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The Factions within the Ragusan Patriciate (17th-18th Century)
Puni tekst: pdf (2 MB),
Str. 305 - 379
The history of the Ragusan patriciate and with it the entire institutional system of the Republic of Dubrovnik were marked by a centuries-old, legally established class structure of society. Genealogical network and internal political ferment were the two main factors that determined this social framework. Underlying class identity was the principle of consensus, incorporated into the laws and institutions of the Republic. This principle, however, melted away with increasing rivalries between the noble families, leading subsequently to a serious conflict between patrician factions and a change in the political pattern. The roots of the conflict could be sought in the stirring events of 1611/12, often referred to as the Great Conspiracy. An alleged love affair apparently led to the banishment of the two Ragusan patricians - Jakov Giorgi and Jakov Resti. Once in exile, they collaborated with Charles Emmanuel I, duke of Savoy, against the Ottomans, in an attempt to involve the Republic of Dubrovnik as well. They were arrested shortly afterwards and in the early September of 1612 Dubrovnik authorities condemned them to death. Their sentence, however, caused quite a stir among the Ragusan patricians. What followed was a theatrical display of agnatic solidarity. Thanks to the support from their kin, the formerly accused «counter-Ottoman» oriented conspirators won a political victory over the pragmatic faction of the «Republican loyalists.» Not only was their punishment mitigated but the conspirators were encouraged to escape. This incident polarized the nobility, giving way to a rift between the conspirators’ kin and the prosecutors, who eventually exchanged roles: The traitors were acclaimed heroes and the prosecutors labeled as hangmen. Many patricians, initially neutral, were to join the party which booked a social victory. A strong agnatic network gathered around the conspirators, and formed the faction called salamankezi (the Salamancanists), becoming fully determined after the aggregation of the new nobility. This faction played a dominant role in the forthcoming century-and-a-half in Dubrovnik, while an inferior position was reserved for the so-called sorbonezi (the Sorbonnists), who would eventually coalesce with the new nobility.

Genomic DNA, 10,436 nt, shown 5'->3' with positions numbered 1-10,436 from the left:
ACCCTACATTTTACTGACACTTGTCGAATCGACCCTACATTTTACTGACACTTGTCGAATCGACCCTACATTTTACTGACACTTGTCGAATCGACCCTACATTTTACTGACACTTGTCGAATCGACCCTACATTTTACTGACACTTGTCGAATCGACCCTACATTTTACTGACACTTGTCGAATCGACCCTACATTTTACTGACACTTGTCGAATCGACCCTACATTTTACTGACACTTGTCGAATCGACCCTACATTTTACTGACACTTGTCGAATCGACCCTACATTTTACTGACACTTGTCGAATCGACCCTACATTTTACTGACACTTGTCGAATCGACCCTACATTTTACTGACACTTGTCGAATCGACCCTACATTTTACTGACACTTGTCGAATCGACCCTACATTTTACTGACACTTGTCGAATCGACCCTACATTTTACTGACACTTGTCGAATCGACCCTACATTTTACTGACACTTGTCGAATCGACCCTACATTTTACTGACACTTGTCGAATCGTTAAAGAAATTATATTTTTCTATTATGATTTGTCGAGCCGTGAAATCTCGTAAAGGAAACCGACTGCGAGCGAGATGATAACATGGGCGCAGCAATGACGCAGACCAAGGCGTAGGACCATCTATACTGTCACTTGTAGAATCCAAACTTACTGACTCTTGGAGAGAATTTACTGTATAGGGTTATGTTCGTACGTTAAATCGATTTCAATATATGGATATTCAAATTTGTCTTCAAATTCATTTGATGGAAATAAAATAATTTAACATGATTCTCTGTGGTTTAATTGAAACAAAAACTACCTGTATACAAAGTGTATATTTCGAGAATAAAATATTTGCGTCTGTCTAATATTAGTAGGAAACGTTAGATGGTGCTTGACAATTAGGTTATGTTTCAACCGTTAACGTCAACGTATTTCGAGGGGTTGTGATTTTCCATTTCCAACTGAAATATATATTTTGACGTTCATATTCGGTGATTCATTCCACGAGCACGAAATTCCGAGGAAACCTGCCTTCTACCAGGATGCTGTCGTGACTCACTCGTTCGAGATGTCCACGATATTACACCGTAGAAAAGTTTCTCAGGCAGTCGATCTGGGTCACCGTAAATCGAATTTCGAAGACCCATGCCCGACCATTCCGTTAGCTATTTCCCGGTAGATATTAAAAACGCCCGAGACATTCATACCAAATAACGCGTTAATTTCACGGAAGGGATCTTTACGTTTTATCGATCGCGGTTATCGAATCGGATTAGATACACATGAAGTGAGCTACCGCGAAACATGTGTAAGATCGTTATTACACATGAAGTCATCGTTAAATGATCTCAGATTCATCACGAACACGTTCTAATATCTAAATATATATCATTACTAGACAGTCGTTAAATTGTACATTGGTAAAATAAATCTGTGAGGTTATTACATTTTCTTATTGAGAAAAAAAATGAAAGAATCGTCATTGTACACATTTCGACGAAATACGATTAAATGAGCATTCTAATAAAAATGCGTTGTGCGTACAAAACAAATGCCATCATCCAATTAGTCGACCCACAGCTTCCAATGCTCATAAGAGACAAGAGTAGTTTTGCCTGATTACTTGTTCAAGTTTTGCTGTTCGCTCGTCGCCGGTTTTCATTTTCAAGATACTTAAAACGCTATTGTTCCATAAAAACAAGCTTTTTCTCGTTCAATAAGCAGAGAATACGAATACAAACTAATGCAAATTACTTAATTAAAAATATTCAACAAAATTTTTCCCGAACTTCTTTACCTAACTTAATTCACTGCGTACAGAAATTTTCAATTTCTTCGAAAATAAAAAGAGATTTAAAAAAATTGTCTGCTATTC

Hostilities between these two closed groups continued well into the eighteenth century. Their unscrupulous struggle for power reshaped the long-established model of political behavior. The prior political stability was based on the electoral procedure and balance among the most prominent government bodies, but from the latter half of the eighteenth century, the antiquated institutional pattern could no longer meet the needs of this new political reality marked by intense internal conflict. Although they played the major role in the new framework, the Salamancanists were doomed to extinction due to an uncommonly strict endogamic practice. Each mé salliance directly undermined their group and thus aided their opponents: by the 1770s the Sorbonnists had outnumbered them. Despite this shift in number, the Salamancanists still managed to neutralize the Sorbonnists by destroying their political unity. The possibility of losing the majority in the most important institutions (Great Council, Senate) forced the Salamancanists to reform the electoral system to their own benefit and thus maintain power. Nevertheless, the establishment of the oligarchy within the Salamancanists led to internal tensions (with the peak in 1762-1763), produced the number of dissidents, and weakened the entire faction. Contrary to expectations, however, the Sorbonnists were far too impotent to take advantage of the situation, and with the dawn of the nineteenth century the two patrician factions crumbled away together with their state.
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